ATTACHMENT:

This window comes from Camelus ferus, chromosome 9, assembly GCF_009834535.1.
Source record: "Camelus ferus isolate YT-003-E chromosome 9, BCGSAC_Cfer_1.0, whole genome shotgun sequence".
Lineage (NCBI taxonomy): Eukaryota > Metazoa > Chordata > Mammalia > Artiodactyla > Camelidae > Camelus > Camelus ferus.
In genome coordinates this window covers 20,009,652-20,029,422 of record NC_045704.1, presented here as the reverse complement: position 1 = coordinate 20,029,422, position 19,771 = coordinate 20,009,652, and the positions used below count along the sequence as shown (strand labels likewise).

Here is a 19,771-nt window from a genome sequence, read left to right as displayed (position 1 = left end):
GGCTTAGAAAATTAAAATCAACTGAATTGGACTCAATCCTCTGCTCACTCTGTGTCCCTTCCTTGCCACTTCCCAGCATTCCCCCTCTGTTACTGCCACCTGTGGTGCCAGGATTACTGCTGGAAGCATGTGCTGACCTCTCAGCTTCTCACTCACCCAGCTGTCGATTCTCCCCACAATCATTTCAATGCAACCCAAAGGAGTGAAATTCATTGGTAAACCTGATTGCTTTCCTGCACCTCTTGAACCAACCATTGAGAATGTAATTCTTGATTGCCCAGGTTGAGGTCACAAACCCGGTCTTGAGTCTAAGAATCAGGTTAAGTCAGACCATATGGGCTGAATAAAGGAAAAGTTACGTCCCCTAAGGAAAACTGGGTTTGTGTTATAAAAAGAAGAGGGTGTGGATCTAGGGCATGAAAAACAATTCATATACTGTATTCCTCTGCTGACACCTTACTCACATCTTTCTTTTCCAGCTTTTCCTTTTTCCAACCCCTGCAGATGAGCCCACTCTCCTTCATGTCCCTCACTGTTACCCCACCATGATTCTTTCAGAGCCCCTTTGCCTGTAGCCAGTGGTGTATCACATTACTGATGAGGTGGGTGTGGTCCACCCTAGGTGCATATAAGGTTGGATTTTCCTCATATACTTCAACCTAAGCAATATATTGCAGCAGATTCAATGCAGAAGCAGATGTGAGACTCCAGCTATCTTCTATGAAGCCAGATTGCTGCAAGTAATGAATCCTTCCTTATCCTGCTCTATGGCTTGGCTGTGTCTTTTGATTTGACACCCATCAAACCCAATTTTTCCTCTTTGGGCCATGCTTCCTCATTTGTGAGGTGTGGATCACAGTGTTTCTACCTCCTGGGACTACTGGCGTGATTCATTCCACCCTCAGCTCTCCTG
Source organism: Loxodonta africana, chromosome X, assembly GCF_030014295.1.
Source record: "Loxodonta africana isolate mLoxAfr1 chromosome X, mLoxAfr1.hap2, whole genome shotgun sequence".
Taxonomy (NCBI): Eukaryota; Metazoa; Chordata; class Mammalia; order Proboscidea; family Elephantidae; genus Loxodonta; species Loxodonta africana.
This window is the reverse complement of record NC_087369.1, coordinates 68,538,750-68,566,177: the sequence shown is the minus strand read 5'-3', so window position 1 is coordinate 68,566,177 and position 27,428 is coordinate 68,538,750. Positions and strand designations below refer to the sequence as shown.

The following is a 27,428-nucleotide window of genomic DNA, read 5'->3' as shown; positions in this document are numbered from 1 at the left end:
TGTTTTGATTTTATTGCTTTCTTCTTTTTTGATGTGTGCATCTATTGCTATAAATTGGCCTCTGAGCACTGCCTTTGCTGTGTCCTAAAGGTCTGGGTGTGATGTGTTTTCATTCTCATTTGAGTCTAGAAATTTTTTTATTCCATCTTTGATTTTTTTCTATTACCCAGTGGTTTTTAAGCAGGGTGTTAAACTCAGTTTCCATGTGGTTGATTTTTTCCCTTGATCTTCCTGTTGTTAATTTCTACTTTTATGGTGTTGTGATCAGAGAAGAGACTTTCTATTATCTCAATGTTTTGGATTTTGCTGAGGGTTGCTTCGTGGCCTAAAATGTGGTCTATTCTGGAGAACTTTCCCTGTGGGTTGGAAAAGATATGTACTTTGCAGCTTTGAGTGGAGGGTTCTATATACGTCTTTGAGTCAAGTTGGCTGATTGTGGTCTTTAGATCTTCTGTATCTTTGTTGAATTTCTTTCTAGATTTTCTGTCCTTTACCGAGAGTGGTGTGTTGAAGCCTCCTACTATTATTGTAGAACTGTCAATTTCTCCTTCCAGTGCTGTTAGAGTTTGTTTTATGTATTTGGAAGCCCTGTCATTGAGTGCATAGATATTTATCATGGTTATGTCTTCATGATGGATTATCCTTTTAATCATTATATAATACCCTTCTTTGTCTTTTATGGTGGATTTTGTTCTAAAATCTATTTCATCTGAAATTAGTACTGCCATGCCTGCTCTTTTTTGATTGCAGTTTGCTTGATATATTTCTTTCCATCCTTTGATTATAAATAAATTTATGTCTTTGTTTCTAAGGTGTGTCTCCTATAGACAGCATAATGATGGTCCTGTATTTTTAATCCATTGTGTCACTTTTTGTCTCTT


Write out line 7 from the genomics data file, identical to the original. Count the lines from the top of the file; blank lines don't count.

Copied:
Source organism: Loxodonta africana, chromosome X, assembly GCF_030014295.1.